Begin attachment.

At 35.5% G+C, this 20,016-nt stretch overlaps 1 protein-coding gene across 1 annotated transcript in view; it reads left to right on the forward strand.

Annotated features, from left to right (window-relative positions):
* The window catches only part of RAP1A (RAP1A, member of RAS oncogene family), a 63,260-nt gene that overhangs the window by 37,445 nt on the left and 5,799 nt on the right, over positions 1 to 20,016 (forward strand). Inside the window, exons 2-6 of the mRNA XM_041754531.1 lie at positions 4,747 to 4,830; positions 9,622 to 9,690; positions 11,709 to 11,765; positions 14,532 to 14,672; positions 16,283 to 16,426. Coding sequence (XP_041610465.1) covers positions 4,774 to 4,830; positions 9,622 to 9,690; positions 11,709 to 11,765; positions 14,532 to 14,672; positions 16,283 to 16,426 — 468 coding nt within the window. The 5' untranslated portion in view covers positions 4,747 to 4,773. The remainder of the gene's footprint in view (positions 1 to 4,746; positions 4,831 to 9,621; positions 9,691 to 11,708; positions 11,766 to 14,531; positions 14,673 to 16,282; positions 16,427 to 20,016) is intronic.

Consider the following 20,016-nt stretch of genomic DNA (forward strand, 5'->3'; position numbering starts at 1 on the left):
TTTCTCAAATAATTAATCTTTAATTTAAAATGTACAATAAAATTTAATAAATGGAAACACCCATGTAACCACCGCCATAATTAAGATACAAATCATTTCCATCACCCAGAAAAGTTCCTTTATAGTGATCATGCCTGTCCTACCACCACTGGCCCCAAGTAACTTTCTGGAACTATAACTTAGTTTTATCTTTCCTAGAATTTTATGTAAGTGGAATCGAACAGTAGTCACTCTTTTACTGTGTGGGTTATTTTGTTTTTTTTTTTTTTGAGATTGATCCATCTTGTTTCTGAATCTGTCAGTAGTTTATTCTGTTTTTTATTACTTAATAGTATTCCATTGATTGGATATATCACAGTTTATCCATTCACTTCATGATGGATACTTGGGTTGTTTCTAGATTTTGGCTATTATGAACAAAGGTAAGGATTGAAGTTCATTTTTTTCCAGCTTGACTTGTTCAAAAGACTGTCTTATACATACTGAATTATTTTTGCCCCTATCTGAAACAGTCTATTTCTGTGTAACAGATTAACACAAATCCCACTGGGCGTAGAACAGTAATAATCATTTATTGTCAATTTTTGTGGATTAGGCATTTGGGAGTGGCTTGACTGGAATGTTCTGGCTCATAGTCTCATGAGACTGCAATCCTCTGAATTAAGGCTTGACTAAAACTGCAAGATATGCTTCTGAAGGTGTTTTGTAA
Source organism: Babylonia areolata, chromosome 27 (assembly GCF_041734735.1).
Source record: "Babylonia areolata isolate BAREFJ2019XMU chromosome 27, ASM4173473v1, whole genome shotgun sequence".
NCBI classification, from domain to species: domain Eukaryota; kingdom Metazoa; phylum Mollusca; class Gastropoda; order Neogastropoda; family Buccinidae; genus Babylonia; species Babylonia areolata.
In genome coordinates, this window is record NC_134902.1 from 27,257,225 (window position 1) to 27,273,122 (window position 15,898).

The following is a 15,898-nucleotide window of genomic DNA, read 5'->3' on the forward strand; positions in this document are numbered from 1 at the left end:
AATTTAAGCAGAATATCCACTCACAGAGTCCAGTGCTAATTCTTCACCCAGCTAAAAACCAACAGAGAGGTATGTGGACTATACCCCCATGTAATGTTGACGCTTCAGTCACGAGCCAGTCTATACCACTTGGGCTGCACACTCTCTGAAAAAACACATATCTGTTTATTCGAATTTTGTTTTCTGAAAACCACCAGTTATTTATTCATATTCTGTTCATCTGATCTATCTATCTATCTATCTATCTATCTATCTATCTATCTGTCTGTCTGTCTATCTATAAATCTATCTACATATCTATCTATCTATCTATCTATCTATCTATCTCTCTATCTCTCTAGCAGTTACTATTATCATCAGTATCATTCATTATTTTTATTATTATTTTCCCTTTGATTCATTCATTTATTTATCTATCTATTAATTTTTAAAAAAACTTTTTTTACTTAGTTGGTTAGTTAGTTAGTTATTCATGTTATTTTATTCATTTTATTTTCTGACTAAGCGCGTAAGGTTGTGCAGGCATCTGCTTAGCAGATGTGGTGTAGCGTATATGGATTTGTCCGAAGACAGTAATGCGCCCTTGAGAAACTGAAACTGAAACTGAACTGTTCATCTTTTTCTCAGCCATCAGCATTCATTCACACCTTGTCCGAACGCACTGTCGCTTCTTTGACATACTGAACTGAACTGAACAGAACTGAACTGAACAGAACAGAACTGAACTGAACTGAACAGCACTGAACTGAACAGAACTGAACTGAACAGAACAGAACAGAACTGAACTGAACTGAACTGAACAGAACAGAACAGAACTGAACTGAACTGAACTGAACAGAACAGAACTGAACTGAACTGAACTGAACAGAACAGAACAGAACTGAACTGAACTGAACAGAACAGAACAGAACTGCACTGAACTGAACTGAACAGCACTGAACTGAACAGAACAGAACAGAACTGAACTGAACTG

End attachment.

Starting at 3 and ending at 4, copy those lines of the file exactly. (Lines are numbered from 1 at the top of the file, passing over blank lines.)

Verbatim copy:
* The window catches only part of RAP1A (RAP1A, member of RAS oncogene family), a 63,260-nt gene that overhangs the window by 37,445 nt on the left and 5,799 nt on the right, over positions 1 to 20,016 (forward strand). Inside the window, exons 2-6 of the mRNA XM_041754531.1 lie at positions 4,747 to 4,830; positions 9,622 to 9,690; positions 11,709 to 11,765; positions 14,532 to 14,672; positions 16,283 to 16,426. Coding sequence (XP_041610465.1) covers positions 4,774 to 4,830; positions 9,622 to 9,690; positions 11,709 to 11,765; positions 14,532 to 14,672; positions 16,283 to 16,426 — 468 coding nt within the window. The 5' untranslated portion in view covers positions 4,747 to 4,773. The remainder of the gene's footprint in view (positions 1 to 4,746; positions 4,831 to 9,621; positions 9,691 to 11,708; positions 11,766 to 14,531; positions 14,673 to 16,282; positions 16,427 to 20,016) is intronic.

Consider the following 20,016-nt stretch of genomic DNA (forward strand, 5'->3'; position numbering starts at 1 on the left):